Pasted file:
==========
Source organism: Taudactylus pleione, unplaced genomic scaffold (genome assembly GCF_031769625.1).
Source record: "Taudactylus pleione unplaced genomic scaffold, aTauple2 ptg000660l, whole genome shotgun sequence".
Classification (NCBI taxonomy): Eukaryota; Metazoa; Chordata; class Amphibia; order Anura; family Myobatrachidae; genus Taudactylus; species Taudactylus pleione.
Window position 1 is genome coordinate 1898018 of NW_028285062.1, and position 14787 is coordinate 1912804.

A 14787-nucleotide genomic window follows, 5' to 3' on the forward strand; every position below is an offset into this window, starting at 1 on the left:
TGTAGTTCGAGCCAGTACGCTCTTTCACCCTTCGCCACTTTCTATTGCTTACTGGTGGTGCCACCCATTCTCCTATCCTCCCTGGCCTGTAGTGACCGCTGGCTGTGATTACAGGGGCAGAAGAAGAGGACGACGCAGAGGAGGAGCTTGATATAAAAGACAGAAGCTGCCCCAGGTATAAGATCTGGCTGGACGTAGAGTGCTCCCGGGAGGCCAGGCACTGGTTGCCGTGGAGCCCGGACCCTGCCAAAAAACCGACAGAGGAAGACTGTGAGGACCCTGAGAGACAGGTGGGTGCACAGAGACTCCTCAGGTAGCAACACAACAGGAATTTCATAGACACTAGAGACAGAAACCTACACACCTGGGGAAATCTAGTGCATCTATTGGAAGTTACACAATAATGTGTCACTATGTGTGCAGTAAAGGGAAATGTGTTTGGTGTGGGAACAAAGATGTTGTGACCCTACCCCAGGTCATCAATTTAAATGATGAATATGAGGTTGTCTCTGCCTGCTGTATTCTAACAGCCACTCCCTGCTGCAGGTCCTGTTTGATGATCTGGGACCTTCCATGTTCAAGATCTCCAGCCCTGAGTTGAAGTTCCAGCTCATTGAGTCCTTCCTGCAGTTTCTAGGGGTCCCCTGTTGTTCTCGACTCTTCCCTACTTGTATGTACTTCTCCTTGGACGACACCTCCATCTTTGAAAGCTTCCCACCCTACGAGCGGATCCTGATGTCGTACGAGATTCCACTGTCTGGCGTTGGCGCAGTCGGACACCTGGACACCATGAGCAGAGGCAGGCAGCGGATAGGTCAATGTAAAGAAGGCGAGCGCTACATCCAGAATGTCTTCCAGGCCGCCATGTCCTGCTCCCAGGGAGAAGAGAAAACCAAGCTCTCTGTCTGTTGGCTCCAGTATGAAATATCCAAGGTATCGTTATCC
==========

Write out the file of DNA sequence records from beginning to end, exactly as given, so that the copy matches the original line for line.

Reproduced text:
Source organism: Taudactylus pleione, unplaced genomic scaffold (genome assembly GCF_031769625.1).
Source record: "Taudactylus pleione unplaced genomic scaffold, aTauple2 ptg000660l, whole genome shotgun sequence".
Classification (NCBI taxonomy): Eukaryota; Metazoa; Chordata; class Amphibia; order Anura; family Myobatrachidae; genus Taudactylus; species Taudactylus pleione.
Window position 1 is genome coordinate 1898018 of NW_028285062.1, and position 14787 is coordinate 1912804.

A 14787-nucleotide genomic window follows, 5' to 3' on the forward strand; every position below is an offset into this window, starting at 1 on the left:
TGTAGTTCGAGCCAGTACGCTCTTTCACCCTTCGCCACTTTCTATTGCTTACTGGTGGTGCCACCCATTCTCCTATCCTCCCTGGCCTGTAGTGACCGCTGGCTGTGATTACAGGGGCAGAAGAAGAGGACGACGCAGAGGAGGAGCTTGATATAAAAGACAGAAGCTGCCCCAGGTATAAGATCTGGCTGGACGTAGAGTGCTCCCGGGAGGCCAGGCACTGGTTGCCGTGGAGCCCGGACCCTGCCAAAAAACCGACAGAGGAAGACTGTGAGGACCCTGAGAGACAGGTGGGTGCACAGAGACTCCTCAGGTAGCAACACAACAGGAATTTCATAGACACTAGAGACAGAAACCTACACACCTGGGGAAATCTAGTGCATCTATTGGAAGTTACACAATAATGTGTCACTATGTGTGCAGTAAAGGGAAATGTGTTTGGTGTGGGAACAAAGATGTTGTGACCCTACCCCAGGTCATCAATTTAAATGATGAATATGAGGTTGTCTCTGCCTGCTGTATTCTAACAGCCACTCCCTGCTGCAGGTCCTGTTTGATGATCTGGGACCTTCCATGTTCAAGATCTCCAGCCCTGAGTTGAAGTTCCAGCTCATTGAGTCCTTCCTGCAGTTTCTAGGGGTCCCCTGTTGTTCTCGACTCTTCCCTACTTGTATGTACTTCTCCTTGGACGACACCTCCATCTTTGAAAGCTTCCCACCCTACGAGCGGATCCTGATGTCGTACGAGATTCCACTGTCTGGCGTTGGCGCAGTCGGACACCTGGACACCATGAGCAGAGGCAGGCAGCGGATAGGTCAATGTAAAGAAGGCGAGCGCTACATCCAGAATGTCTTCCAGGCCGCCATGTCCTGCTCCCAGGGAGAAGAGAAAACCAAGCTCTCTGTCTGTTGGCTCCAGTATGAAATATCCAAGGTATCGTTATCC